NACEP Executive Director Adam Lowe Joins Secretary Duncan for Announcement on the Largest Federal Investment in Dual and Concurrent Enrollment to Date
In a visit to Memphis, where NACEP has documented a sustained effort to expand access to dual and concurrent enrollment to all students, U.S. Secretary of Education Arne Duncan announced a one-time $20 million investment in dual enrollment to increase low-income student participation in these successful programs. At the announcement, NACEP Executive Director Adam Lowe will moderate a dual enrollment roundtable featuring Secretary Duncan, a dual enrollment student, alumnus, instructor, and counselor, as well as officials from the Shelby County School District, Southwest Tennessee Community College, and the Tennessee Department of Education.
While many states and 70% of colleges and universities subsidize the tuition costs of these programs, many students who would be eligible for Pell Grants if they had completed high school traditionally find themselves ineligible and thus penalized for embarking on their college education early.
By waiving the high school diploma requirement for students taking dual and concurrent enrollment courses from colleges and universities that participate in the Department's experiment, low income students will be able to have early access to their Pell Grants, the largest federal program of student financial aid.
“While this experiment is not the long-term, sustainable funding approach necessary to ensure access to dual and concurrent enrollment by low-income students, it’s certainly going to benefit the 10,000 participating students,” remarked NACEP Executive Director Adam Lowe. “The lessons we learn from the experiment will inform local, state, and federal policy-makers on how an early investment in low-income students’ college education can have a positive return-on-investment.”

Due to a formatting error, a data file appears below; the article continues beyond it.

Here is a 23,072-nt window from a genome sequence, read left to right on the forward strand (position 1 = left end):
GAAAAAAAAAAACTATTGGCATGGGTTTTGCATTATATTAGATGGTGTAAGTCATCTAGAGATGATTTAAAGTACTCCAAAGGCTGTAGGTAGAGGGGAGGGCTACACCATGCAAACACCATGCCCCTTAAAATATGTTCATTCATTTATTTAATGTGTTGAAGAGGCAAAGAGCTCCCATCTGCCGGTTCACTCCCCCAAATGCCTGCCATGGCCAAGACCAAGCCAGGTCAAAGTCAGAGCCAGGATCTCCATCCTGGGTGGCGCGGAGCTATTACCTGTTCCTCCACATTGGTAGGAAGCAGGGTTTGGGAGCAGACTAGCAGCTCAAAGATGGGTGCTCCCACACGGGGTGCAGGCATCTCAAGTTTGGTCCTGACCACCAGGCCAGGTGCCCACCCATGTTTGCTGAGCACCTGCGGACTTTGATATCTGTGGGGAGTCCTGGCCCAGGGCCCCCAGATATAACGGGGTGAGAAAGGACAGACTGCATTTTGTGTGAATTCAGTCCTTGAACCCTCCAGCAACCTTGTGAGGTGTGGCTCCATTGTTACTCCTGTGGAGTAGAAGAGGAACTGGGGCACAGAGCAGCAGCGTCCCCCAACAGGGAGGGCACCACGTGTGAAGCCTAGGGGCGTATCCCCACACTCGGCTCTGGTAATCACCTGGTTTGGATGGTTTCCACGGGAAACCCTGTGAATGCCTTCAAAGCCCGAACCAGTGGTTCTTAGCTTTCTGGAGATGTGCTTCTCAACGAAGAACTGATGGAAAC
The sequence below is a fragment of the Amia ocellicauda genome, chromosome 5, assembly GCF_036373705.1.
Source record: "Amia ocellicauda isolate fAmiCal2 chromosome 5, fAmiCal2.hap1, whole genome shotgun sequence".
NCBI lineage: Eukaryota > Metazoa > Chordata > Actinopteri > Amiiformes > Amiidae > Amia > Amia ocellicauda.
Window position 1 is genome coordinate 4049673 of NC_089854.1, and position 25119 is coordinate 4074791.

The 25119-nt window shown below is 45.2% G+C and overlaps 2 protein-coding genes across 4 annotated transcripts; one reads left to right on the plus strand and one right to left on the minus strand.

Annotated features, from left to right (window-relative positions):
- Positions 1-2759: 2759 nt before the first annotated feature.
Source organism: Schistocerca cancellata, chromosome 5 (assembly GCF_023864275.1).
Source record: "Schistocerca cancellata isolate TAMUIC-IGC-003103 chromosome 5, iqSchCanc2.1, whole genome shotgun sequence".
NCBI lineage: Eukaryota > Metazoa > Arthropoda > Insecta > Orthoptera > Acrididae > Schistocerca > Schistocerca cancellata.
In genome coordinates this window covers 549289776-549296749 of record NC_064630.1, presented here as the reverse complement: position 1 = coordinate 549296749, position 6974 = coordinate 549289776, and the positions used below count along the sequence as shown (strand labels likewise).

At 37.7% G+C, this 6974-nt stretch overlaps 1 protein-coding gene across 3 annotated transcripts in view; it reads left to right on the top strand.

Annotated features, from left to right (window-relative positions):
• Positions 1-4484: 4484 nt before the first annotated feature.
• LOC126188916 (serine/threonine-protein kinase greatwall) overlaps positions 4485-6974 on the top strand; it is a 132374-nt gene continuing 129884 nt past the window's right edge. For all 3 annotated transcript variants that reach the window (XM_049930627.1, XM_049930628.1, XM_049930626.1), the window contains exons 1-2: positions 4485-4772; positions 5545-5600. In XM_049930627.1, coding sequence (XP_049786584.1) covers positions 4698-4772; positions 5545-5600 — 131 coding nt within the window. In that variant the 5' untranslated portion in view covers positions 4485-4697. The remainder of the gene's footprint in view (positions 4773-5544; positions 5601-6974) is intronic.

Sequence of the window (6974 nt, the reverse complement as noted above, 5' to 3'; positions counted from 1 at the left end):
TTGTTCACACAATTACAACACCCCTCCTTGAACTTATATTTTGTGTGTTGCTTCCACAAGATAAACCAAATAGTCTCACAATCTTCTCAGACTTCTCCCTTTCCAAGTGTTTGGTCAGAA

Of the 2,000 colleges and universities that offer dual and concurrent enrollment programs, 66% of institutions report that some parents and students contributed toward tuition. As a result, lower income students take dual and concurrent enrollment courses at a lower rate than their higher income counterparts—unpublished data from the Department's ten state High School Longitudinal Study of 2009 shows that 19% of lower income students completed a dual enrollment course as compared with 23% of higher income students.
“A postsecondary education is one of the most important investments students can make in their future. Yet the cost of this investment is higher than ever, creating a barrier to access for some students, particularly those from low-income families,” said Secretary of Education Arne Duncan. “We look forward to partnering with institutions to help students prepare to succeed in college.”
Secretary Duncan’s administration has included dual and concurrent enrollment in a number of the Department's programs throughout his six year term, including Race to the Top, College Access Challenge Grants, Investing in Innovation grants, Promise Neighborhoods, Youth CareerConnect, School Improvement Grants, and ESEA Flexibility Waivers. For the last five years, the Administration has proposed budgets that include funding for low-income student participation in dual and concurrent enrollment in a proposed College Pathways and Accelerated Learning fund—which Congress has not funded.
While there is strong bipartisan support in both Congressional chambers for including dual and concurrent enrollment programs in the reauthorization of the Elementary & Secondary Education Act, federal funding provided to states for low-income student participation in accelerated courses invests solely in exam-based coursework such as Advanced Placement and International Baccalaureate rather than dual and concurrent enrollment.
In making the Pell experiment for dual enrollment announcement in Memphis, the Department highlighted the city’s sustained multi-year effort to broaden access to dual and concurrent enrollment courses for all high school students. This initiative is noteworthy among the nation’s large urban school districts, where fewer dual and concurrent enrollment opportunities exist, and those tend to be available only to select students in relatively well-off schools. Last year NACEP published a case study on Memphis’ strategies to reduce financial and other barriers to student participation and development of partnerships and administrative structures to support schools to grow dual and concurrent enrollment course offerings.